I have a food dehydrator, which I've used in the past for chillies, apples and herbs. I intend to dry some tomatoes with it soon, a process that apparently takes about 8 hours at 60°C (140°F) (it actually took considerably longer in my case). This temperature is exactly at the top of the US FDA's danger zone and is unlikely to be maintained in an entire dehydrator with a thermostat in the air stream. Dehydrators also allow lower temperatures to be used (mine does 35–70°C). Sun-drying tomatoes takes place at an uncontrolled temperature, which we can assume is sometimes ideal for bacteria/mould growth. Apple rings are often dried cooler and take 12+ hours.

These are sliced/halved fruit/veg, so aren't protected by their skins; they wouldn't dry if they were (as I found with blueberries). And for much of the process they're rather wet. The pH is usually uncontrolled; apple slices may be dipped in lemon juice but only to keep them from turning brown.

So why don't we get mould/bacteria growth during the dehydration process?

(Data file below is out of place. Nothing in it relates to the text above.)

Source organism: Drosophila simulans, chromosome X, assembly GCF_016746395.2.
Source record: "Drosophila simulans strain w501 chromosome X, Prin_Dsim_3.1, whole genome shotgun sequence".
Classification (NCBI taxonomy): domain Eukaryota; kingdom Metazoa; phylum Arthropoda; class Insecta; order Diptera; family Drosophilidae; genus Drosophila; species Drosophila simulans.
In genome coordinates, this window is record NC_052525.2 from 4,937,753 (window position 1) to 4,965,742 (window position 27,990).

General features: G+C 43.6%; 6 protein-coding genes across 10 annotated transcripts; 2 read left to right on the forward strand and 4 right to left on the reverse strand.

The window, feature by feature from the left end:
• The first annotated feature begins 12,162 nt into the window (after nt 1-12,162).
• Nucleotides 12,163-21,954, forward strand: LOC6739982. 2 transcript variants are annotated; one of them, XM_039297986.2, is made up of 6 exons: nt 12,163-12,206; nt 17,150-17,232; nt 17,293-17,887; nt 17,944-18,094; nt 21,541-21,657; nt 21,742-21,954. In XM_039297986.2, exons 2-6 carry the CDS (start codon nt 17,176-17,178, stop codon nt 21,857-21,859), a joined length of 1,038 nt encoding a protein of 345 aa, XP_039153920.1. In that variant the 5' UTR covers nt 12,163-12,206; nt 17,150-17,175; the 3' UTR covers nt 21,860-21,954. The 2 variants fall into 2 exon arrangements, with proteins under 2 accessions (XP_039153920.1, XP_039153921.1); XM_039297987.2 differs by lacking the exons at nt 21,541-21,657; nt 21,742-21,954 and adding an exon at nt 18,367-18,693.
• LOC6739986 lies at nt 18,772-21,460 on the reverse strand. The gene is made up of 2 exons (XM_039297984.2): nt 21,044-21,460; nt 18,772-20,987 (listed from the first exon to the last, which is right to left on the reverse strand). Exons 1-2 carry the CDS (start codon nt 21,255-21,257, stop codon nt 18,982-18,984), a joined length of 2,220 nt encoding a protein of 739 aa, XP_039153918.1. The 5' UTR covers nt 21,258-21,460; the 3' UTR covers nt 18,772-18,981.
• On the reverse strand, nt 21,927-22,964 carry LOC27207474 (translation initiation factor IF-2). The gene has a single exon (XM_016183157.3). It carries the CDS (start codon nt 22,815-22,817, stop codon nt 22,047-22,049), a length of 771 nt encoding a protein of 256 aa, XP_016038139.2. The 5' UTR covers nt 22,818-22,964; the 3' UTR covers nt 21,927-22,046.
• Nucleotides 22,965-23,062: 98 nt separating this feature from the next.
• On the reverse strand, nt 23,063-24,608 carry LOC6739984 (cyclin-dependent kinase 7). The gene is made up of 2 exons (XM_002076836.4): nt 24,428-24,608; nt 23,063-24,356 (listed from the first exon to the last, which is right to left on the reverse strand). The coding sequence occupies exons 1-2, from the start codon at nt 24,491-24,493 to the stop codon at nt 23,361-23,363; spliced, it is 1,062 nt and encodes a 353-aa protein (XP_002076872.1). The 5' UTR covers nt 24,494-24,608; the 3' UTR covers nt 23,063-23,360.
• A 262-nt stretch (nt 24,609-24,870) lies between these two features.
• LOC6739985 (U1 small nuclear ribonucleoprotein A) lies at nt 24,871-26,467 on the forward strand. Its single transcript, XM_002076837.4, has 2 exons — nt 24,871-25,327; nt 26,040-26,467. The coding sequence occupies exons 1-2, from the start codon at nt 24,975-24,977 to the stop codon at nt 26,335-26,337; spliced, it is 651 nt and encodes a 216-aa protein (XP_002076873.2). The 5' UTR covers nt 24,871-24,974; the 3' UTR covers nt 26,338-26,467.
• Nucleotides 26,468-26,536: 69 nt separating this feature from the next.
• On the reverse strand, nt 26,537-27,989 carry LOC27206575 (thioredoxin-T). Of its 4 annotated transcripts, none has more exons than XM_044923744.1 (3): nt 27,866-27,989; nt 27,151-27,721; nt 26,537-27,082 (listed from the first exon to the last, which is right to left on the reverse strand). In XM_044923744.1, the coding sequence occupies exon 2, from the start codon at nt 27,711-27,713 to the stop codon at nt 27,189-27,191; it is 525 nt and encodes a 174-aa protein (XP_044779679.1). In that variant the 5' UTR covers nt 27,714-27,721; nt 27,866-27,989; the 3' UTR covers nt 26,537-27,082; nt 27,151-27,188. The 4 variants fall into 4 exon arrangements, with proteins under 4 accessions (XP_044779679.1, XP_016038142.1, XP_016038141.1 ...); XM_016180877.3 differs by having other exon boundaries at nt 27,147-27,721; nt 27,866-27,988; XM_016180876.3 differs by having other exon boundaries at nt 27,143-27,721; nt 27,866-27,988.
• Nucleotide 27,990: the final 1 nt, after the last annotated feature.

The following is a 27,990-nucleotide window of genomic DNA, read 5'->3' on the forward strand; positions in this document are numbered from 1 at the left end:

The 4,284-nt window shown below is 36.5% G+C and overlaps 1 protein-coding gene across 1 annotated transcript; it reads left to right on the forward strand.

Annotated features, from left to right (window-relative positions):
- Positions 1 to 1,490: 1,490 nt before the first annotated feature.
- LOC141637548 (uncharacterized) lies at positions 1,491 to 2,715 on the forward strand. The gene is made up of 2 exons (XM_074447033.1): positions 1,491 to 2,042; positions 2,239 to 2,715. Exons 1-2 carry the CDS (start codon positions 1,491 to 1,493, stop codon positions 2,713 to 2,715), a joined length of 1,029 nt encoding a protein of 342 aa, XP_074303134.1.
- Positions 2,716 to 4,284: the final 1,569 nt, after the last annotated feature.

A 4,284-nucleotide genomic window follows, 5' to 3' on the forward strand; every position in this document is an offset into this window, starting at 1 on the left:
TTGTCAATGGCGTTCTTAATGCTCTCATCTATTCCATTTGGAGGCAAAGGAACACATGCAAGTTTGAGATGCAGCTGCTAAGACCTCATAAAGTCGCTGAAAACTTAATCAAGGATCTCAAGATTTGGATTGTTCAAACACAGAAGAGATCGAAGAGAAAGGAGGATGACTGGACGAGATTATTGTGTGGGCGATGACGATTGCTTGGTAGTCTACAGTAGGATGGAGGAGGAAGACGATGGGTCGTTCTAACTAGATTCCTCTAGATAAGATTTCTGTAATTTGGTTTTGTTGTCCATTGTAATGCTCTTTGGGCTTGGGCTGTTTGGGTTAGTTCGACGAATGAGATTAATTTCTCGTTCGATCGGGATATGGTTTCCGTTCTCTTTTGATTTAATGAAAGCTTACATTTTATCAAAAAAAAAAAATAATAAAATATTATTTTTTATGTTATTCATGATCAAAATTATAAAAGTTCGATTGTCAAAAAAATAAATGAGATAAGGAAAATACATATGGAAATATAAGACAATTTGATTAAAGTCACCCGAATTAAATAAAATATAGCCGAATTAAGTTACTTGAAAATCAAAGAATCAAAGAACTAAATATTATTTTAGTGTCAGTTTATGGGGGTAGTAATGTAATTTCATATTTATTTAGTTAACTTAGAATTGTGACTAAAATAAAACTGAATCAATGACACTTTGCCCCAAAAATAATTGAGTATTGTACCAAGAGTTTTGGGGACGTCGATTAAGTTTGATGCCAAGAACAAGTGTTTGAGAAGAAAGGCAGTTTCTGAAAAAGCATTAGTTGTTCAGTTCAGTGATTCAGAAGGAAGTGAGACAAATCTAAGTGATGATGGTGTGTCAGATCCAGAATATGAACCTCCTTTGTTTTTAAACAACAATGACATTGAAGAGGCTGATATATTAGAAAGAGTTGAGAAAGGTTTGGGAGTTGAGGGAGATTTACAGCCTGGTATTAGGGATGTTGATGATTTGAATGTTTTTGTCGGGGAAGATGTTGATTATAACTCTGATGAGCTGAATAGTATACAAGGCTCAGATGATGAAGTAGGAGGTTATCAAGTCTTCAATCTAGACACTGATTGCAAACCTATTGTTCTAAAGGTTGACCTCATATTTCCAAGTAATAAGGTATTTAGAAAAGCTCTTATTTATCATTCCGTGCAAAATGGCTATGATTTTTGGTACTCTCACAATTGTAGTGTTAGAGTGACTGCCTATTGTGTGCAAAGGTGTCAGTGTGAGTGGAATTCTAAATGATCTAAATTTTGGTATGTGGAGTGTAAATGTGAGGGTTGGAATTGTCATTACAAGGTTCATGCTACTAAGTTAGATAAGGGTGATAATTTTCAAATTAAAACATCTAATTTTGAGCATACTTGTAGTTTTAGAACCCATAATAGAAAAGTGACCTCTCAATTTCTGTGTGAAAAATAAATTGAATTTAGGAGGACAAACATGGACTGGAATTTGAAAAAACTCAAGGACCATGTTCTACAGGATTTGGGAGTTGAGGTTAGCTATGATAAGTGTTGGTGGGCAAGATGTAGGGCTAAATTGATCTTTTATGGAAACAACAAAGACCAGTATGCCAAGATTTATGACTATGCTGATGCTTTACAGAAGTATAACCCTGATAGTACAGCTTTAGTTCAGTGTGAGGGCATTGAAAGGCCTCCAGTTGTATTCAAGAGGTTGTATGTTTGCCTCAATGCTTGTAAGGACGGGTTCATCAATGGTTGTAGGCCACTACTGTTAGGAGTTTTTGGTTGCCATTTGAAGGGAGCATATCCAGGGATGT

2 Answers 2


Food doesn't spoil because pathogens need moisture to grow. If you put too much food in a dehydrator, it won't dehydrate and will spoil.

According to the USDA the following is needed to ensure food safety when dehydrating.

  • the process must be fast enough to dry food before it spoils; and
  • it must remove enough water that microorganisms are unable to grow

where you need to be very careful about the amount of moisture in the air. water should be possible at a minimum. It would also be extremely good if you can provide a dry air flow that goes through for a long time to dry. The presence of any molds can be controlled by magnifying glass.

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